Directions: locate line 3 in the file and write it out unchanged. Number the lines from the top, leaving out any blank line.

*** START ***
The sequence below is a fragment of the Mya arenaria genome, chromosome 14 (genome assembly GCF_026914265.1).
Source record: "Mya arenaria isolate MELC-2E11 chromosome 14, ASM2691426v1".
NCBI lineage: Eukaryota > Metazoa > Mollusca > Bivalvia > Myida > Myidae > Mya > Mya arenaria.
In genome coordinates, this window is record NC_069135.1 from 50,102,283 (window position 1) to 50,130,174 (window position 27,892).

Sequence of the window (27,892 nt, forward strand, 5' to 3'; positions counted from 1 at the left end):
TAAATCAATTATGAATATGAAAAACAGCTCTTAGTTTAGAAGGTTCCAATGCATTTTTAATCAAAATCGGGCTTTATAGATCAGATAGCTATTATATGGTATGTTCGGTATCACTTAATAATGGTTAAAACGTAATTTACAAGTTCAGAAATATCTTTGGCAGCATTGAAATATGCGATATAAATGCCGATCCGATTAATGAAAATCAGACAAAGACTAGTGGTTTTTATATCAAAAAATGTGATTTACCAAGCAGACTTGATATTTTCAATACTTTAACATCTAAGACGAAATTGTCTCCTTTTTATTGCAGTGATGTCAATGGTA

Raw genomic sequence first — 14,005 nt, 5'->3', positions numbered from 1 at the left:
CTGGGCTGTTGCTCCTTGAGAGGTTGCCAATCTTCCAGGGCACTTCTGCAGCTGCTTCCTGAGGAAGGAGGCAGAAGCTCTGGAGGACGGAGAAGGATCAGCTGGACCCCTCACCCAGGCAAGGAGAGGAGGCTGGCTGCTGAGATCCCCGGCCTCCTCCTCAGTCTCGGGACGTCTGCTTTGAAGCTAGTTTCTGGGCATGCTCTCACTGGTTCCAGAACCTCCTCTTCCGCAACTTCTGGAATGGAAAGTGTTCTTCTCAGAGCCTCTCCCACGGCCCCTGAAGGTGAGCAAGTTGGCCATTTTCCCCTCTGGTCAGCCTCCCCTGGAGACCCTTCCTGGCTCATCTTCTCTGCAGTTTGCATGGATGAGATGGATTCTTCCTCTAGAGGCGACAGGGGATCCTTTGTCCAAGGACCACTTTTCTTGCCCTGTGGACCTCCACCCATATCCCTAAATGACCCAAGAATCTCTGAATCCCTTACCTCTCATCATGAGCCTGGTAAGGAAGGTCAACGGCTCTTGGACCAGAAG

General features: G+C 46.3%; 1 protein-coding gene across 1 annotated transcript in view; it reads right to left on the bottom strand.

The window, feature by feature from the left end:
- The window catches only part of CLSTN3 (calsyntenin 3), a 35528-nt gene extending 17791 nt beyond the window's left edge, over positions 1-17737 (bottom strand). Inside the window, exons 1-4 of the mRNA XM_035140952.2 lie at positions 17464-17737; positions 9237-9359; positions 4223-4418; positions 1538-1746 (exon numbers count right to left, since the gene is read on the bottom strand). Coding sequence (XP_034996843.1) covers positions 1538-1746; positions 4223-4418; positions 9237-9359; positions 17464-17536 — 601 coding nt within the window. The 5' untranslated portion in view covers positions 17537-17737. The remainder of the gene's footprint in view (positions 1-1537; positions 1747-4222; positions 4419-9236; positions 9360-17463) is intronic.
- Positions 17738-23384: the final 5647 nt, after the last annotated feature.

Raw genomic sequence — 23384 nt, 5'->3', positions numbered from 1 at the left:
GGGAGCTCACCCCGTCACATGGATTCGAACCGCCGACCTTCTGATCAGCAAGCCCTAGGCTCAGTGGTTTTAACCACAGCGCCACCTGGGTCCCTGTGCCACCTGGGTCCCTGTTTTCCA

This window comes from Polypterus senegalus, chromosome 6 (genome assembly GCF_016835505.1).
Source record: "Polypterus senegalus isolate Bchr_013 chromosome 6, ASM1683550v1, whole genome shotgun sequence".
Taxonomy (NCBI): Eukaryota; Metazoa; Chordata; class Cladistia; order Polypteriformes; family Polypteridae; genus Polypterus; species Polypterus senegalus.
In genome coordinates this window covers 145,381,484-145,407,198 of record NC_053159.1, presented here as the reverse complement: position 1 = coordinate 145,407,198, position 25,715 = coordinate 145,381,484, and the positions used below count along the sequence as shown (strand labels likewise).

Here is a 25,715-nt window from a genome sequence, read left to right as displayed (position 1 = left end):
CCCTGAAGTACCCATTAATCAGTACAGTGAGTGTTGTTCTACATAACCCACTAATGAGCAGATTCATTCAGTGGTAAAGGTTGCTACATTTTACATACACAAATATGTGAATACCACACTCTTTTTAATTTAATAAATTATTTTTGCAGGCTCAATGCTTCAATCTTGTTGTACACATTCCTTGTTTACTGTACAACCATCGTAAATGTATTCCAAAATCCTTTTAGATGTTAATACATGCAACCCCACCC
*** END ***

NCBI lineage: Eukaryota > Metazoa > Mollusca > Bivalvia > Myida > Myidae > Mya > Mya arenaria.